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Note To Media: Stop Calling It An “Oil Spill”; It’s A Disaster

Credit: AP Photo/Gerald Herbert

Roughly two months ago an oil rig exploded in the Gulf of Mexico, killing 11, spewing countless barrels of oil into the ocean and causing unknown harm to a fragile environment (and economy that it supports.) Since then the media (including this site) has used “Gulf Oil Spill” and “BP Oil Spill” as shorthand to describe the story. But the events in the Gulf that started as “a spill” have evolved to something much greater in scale. It is now a full-fledged disaster, the magnitude of which is still unfolding – and calling it anything less does not do the story the justice it deserves.

According to television transcript database service TV Eyes In the last two months, the term “oil spill” has been used 105,137 on television in the last two months (the even tamer “oil leak” has been used 28,986 times.) By comparison, the term “oil disaster” has only been used 10,042 times over the same period of time. Google search of these terms deliver similar results.

There is no great conspiracy here – its not as though the mainstream media is trying to undersell this story (in truth, after a relatively slow start, they have helped invigorate efforts to deal with this disaster.) But the news media are often quick to come up with labels and sign-posts for big stories, then slow to change. Environmental disasters typically start with a geo-specific “brand,” like Three Mile Island or Love Canal. But as the story evolves, so too does should the reference point made by reporters and columnists alike. Take for example the Bhopal Gas leak (as it was originally called) which is know better known as the Bhopal tragedy.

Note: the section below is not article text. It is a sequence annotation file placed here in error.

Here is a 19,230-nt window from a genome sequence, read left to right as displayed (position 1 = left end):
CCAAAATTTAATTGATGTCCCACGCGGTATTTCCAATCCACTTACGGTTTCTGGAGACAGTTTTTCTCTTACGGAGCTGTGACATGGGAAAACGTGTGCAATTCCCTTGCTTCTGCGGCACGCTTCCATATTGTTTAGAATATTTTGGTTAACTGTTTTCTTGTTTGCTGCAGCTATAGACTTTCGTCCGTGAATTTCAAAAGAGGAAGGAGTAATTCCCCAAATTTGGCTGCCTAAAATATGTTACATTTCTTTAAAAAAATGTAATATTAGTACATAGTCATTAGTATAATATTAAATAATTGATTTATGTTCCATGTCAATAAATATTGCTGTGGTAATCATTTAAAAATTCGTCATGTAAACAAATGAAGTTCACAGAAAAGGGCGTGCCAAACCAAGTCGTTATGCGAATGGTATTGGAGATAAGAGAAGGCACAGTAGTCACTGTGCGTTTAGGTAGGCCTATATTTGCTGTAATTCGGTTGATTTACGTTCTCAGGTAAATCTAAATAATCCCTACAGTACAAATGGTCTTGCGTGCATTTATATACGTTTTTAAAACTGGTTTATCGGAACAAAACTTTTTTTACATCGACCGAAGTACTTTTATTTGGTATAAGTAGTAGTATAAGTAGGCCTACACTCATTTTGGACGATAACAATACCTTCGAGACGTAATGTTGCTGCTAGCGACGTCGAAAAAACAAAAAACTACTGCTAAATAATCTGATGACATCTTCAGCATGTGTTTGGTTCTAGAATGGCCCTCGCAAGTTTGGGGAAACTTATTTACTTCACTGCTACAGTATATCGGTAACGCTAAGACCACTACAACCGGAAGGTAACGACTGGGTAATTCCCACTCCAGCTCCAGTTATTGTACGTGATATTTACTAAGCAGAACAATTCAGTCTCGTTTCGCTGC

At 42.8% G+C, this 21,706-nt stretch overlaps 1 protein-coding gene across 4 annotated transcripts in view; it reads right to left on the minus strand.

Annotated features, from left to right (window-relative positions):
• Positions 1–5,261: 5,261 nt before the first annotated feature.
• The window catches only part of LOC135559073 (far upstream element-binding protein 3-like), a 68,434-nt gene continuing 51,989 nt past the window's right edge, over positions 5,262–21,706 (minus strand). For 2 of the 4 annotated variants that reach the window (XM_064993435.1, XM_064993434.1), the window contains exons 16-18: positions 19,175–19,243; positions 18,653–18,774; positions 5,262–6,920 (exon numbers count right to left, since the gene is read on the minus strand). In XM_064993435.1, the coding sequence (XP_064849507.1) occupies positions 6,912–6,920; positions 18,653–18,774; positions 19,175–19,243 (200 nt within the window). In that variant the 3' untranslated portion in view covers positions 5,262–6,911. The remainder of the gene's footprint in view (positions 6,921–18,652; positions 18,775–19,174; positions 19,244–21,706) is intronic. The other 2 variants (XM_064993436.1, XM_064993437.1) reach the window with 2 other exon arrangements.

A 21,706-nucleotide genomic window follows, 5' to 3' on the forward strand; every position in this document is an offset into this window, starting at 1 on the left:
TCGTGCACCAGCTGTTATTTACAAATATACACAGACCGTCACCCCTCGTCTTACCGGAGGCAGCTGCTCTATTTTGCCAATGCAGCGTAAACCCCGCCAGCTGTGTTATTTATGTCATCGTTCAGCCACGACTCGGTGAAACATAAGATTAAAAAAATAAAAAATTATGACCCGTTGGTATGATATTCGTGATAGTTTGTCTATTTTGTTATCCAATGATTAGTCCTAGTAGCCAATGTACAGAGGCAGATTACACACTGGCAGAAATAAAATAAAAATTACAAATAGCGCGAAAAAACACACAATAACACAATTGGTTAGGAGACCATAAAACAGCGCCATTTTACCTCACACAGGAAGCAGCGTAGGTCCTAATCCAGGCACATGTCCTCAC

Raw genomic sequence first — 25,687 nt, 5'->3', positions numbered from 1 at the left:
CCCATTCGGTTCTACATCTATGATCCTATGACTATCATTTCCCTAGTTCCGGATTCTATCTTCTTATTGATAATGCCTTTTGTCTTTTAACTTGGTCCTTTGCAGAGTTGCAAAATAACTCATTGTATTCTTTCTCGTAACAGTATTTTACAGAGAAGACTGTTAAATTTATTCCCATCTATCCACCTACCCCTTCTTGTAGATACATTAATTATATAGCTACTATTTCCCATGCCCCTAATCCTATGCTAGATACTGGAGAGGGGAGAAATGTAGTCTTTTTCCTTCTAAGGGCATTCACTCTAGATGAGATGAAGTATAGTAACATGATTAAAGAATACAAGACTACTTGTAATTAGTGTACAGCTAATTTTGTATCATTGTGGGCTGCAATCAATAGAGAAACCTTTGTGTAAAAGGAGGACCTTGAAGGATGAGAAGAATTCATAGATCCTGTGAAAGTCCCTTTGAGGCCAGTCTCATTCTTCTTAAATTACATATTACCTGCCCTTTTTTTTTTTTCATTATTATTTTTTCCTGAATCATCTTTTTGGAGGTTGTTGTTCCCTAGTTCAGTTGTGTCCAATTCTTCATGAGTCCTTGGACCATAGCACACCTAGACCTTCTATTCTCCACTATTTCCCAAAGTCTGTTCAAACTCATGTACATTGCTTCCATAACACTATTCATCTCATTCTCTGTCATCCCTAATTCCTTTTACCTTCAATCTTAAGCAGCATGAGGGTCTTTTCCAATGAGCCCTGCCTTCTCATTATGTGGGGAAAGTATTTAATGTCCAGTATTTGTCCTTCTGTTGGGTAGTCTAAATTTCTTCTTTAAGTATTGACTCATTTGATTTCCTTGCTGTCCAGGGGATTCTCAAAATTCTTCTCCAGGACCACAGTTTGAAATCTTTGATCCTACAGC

Its not so much that news writers and editors are lazy, its an economy of words that fuels the decisions to use short hand for major stories – we do the very same here at Mediaite. But words matter. Now that the story has entered its third month, and there is still no end in site for the millions of gallons of crude oil spewing into the ocean, we will, from here on in stop calling this an oil spill or leak, instead referring to it as the “(BP) oil disaster.” We think its time that all journalists covering this story do the same.

This is not an oil spill (which implies a one time event) this is a, thus far, never ending oil spew. It is an environmental, economic and growing political disaster. The end of which does not seem to be on the horizon.

The media has been spending countless hours demanding that President Obama do more, emote more, and devote more resources to this tragedy. Now its time for the media to do its small part, by accurately portraying what this is – an unmitigated disaster.

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